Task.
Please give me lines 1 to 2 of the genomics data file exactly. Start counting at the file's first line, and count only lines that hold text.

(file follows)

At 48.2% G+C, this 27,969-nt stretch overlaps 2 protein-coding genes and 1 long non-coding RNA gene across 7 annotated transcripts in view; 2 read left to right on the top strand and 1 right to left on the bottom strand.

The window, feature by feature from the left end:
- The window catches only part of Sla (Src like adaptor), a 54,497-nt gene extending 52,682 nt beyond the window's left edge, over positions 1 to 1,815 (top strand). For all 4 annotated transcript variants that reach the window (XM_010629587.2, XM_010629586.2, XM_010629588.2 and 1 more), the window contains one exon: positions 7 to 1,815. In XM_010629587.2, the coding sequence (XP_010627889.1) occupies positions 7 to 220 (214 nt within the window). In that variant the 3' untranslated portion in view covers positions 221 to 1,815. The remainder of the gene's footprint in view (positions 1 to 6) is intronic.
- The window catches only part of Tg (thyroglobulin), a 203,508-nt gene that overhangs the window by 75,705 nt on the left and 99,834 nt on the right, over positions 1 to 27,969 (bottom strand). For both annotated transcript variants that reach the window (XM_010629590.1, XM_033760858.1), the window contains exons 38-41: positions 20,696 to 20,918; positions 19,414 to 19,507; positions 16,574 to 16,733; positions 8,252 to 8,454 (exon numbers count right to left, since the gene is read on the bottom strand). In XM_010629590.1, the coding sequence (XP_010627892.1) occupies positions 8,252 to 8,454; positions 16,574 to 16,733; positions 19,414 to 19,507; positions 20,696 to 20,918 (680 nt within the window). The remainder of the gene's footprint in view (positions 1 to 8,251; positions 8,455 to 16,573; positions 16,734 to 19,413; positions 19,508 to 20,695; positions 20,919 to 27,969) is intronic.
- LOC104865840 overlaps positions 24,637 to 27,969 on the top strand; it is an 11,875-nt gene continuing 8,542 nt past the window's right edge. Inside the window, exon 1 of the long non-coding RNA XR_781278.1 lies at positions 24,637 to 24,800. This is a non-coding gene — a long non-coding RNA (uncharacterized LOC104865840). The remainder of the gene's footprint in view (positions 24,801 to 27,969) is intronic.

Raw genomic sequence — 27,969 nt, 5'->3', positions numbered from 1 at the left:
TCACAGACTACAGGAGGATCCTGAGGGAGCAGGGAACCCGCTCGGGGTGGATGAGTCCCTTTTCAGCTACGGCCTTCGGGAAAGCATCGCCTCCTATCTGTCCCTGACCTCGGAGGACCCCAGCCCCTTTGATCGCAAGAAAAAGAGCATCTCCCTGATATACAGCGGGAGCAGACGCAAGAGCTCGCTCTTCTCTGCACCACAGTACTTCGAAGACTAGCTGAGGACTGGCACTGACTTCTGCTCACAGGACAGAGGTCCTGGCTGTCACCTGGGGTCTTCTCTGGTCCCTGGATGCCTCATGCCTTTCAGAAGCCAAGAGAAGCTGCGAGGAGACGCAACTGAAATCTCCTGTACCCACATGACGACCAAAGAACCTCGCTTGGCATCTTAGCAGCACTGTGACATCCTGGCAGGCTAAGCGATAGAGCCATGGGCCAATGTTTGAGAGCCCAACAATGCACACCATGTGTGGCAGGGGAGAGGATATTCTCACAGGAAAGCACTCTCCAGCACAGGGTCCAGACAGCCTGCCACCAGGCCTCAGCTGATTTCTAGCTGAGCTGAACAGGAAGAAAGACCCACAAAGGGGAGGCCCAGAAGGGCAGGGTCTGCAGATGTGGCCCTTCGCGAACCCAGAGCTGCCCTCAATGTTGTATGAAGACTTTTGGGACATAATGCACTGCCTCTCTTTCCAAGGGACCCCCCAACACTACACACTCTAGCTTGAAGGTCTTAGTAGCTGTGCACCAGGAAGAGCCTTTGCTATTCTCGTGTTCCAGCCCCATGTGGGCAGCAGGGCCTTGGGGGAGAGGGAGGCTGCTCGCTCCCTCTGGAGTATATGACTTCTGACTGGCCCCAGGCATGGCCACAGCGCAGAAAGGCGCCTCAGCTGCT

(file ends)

At 48.2% G+C, this 27,969-nt stretch overlaps 2 protein-coding genes and 1 long non-coding RNA gene across 7 annotated transcripts in view; 2 read left to right on the top strand and 1 right to left on the bottom strand.

The window, feature by feature from the left end: